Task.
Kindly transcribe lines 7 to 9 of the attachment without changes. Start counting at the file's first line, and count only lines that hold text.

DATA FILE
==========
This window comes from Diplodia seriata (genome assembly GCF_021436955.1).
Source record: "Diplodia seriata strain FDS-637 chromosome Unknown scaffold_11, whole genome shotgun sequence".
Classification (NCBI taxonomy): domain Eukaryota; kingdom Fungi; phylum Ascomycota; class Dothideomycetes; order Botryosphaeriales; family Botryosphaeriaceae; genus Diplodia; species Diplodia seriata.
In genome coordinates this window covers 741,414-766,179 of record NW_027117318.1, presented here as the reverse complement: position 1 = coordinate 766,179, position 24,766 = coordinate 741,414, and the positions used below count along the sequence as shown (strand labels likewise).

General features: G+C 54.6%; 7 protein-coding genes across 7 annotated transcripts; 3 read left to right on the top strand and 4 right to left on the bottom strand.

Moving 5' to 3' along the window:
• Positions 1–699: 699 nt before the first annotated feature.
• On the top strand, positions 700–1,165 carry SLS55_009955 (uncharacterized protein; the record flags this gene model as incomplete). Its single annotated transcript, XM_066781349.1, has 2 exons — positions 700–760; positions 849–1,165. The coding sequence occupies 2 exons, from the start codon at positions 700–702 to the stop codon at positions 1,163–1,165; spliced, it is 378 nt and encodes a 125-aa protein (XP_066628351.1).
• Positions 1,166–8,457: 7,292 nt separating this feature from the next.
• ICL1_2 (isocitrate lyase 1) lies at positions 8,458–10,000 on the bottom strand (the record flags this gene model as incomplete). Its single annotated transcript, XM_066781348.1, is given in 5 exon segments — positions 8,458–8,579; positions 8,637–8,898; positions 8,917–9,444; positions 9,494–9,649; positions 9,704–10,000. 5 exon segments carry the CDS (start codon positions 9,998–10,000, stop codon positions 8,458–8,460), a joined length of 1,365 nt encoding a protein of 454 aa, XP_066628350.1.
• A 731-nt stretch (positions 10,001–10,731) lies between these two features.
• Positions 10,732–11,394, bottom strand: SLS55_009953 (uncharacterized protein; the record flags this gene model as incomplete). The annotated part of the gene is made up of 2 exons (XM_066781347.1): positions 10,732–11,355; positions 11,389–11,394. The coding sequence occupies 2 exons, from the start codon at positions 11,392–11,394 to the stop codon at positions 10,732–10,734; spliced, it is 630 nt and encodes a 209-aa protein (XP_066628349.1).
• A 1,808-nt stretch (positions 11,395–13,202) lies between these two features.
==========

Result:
• Positions 1–699: 699 nt before the first annotated feature.
• On the top strand, positions 700–1,165 carry SLS55_009955 (uncharacterized protein; the record flags this gene model as incomplete). Its single annotated transcript, XM_066781349.1, has 2 exons — positions 700–760; positions 849–1,165. The coding sequence occupies 2 exons, from the start codon at positions 700–702 to the stop codon at positions 1,163–1,165; spliced, it is 378 nt and encodes a 125-aa protein (XP_066628351.1).
• Positions 1,166–8,457: 7,292 nt separating this feature from the next.